At first you shrug off the feeling… it’s just one of those days full of procrastination, right? But then the lack of motivation lasts longer than expected. You tell yourself you just need the weekend to get caught up. Or the next week-long break. Or summer. Until nothing helps. You’re still struggling to stay caught up, you’re still stressed out, and yet you have no motivation to fix it. Burnout is real, especially in today’s fast-paced society. Though it seems like an impossible hole to climb out of, it actually is possible! Here are four ways to conquer burnout and invigorate the passion you forgot you ever had.
1. Take a break.
No, I don’t mean “take a break” like the breaks you’ve taken a hundred times in the past hour when you told yourself you’d start your assignment or task after you checked Facebook just once more. I mean take an actual break.
In the most extreme cases, taking a gap year or leave of absence for a semester or two can be highly valuable. However, because this is a big decision, make sure you carefully consider both the advantages and repercussions. Taking a semester or two off can be an opportune time to reevaluate what is really important to you and to gain perspective, allowing you to get the most out of the future years of college.
In less extreme cases, taking a break can mean taking a real break rather than merely a Facebook break. In terms of extracurriculars, consider taking a semester off of an extracurricular. Understandably, sometimes this isn’t possible. Sometimes it seems like if you don’t keep going full-force at your extracurricular, you’ll never gain the leadership position you want, and you’ll never achieve all you hoped to. However, by taking a short time off–even if it isn’t for an entire semester–the benefits of being more passionate about the extracurricular after a break can be worth it compared to trudging through your extracurricular half-heartedly the whole time.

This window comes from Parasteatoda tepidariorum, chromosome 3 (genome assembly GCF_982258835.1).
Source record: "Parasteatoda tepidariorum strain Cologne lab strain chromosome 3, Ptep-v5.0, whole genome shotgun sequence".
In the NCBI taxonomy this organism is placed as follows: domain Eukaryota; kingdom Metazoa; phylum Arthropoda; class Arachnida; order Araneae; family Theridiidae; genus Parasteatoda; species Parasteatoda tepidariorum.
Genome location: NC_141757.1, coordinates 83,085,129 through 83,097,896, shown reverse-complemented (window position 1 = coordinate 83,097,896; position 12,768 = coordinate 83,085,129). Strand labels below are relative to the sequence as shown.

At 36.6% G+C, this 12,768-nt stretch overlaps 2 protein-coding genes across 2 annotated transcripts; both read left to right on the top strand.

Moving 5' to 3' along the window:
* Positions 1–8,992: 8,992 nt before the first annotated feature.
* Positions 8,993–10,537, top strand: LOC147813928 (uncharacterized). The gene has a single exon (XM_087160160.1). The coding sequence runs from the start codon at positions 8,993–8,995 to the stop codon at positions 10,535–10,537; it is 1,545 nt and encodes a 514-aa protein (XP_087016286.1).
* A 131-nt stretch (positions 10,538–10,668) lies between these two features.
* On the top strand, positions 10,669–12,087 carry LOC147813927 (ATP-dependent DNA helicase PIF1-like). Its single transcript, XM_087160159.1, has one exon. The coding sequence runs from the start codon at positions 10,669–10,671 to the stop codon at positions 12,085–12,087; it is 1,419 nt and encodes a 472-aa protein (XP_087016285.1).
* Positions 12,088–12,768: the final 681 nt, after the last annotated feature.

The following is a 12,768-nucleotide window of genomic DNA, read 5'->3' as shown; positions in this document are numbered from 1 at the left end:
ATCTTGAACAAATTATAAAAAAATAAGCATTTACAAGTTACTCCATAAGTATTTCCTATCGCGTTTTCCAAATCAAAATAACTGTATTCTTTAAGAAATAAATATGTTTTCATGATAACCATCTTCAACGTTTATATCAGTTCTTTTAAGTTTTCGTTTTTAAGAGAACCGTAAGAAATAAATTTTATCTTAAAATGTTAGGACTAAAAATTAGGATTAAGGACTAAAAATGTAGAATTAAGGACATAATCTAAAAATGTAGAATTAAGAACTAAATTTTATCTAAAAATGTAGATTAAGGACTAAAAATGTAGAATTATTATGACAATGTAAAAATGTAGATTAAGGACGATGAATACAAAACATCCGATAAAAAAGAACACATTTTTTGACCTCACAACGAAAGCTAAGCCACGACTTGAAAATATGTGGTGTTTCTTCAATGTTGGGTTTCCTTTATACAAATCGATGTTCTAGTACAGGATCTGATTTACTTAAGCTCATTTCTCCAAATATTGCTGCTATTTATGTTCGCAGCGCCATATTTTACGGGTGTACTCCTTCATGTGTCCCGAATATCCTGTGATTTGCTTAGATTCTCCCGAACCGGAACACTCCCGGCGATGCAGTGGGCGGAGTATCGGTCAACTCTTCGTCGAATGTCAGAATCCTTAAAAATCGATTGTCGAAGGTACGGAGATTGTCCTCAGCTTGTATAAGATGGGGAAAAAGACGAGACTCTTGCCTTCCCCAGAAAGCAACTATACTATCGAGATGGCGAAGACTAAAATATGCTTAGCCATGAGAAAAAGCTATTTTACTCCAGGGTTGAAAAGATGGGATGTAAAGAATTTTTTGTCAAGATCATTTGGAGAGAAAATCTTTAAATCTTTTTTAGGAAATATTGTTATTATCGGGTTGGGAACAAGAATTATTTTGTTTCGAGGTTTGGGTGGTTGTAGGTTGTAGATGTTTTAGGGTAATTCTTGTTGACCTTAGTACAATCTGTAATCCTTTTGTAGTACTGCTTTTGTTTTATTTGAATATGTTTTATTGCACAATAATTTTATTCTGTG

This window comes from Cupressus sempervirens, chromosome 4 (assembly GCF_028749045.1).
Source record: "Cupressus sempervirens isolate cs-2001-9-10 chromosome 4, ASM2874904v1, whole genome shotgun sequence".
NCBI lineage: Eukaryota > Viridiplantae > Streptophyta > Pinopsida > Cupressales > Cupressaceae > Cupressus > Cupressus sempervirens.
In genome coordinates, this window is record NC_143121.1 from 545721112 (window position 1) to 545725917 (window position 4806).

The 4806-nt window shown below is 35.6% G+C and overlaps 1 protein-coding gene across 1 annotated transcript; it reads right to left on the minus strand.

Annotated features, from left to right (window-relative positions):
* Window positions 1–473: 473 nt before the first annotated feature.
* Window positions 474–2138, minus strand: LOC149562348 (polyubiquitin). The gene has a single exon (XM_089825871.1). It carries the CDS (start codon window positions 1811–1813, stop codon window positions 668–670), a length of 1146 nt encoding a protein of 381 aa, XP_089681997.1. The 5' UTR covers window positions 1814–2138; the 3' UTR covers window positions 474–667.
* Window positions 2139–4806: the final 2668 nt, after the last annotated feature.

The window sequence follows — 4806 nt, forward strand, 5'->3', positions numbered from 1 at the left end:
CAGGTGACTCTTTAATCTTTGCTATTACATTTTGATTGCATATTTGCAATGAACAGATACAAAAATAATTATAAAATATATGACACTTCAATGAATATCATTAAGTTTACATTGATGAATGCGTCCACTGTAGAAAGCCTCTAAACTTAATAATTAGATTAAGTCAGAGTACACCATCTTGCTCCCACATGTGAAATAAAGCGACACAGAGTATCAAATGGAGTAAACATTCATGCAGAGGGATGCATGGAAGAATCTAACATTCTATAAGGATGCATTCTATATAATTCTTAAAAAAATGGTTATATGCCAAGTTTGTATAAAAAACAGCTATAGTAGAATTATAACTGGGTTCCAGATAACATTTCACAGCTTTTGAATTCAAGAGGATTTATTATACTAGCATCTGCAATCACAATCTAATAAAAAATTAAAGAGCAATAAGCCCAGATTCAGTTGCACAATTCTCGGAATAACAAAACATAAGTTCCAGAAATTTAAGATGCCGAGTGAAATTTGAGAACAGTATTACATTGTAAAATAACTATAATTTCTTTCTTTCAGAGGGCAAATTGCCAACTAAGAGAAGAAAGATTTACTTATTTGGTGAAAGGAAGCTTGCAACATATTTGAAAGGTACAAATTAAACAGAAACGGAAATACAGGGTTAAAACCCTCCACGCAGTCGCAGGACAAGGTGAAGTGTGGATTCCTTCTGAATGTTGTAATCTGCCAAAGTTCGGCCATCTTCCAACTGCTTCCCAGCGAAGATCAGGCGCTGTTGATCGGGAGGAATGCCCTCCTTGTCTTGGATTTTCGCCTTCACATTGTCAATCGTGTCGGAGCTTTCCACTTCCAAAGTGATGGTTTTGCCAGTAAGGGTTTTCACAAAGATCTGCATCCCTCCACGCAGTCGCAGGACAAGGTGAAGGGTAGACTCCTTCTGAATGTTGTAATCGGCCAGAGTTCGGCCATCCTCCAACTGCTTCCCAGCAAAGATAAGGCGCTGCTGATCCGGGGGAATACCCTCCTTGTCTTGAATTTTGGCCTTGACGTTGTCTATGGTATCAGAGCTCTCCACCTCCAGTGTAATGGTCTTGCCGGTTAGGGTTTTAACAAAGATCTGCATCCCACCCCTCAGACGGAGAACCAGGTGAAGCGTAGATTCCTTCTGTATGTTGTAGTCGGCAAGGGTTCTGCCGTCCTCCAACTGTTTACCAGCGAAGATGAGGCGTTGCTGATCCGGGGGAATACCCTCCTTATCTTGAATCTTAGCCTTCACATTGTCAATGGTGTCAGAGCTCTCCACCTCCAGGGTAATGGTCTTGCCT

2. Take a step back.
It’s really easy to forget why you’re doing the things you’re doing. It’s really easy to focus on the moment, to focus on the current assignment or task. Try to gain a real perspective of the purpose for your actions. Easier said than done, huh?
For example, try speaking with professionals in the field you’re interested in (or burnt out from), or professionals related to your extracurricular you’re getting tired of. Try finding internships that seem absolutely thrilling. Try attending conferences. Make a list of what you hope to do with your life. Think about your dream job or your dream life. Do anything you can to take a step back from your menial, daily work, and gain a broader perspective.
3. Meditate or reflect.
It might sound silly, but it works. Take time to think. Take a walk. Change your environment.
I recently took part in an abridged version of Work That Reconnects, a retreat-like reflective experience, with the Divest Harvard group, of which I’m a member. By taking time to connect with others, reflect on the overall picture, and meditate, we were able to reignite our passion as a group for climate change. Things like this can be done individually, and it’s a valuable way to reflect on what is really important to you.
4. Adjust your plans.
In the end, burnout might be a sign that you need to change something. This change could be either big or small. It could mean completely dropping an extracurricular activity and pursuing a different passion, or it could simply mean taking a semester break from something you used to love but now aren’t so sure about.
Whatever it is, don’t be afraid to adjust your plans and see if you can find a different way of life that feels more right. In the end, college is a chance for experimenting and figuring out what works for you.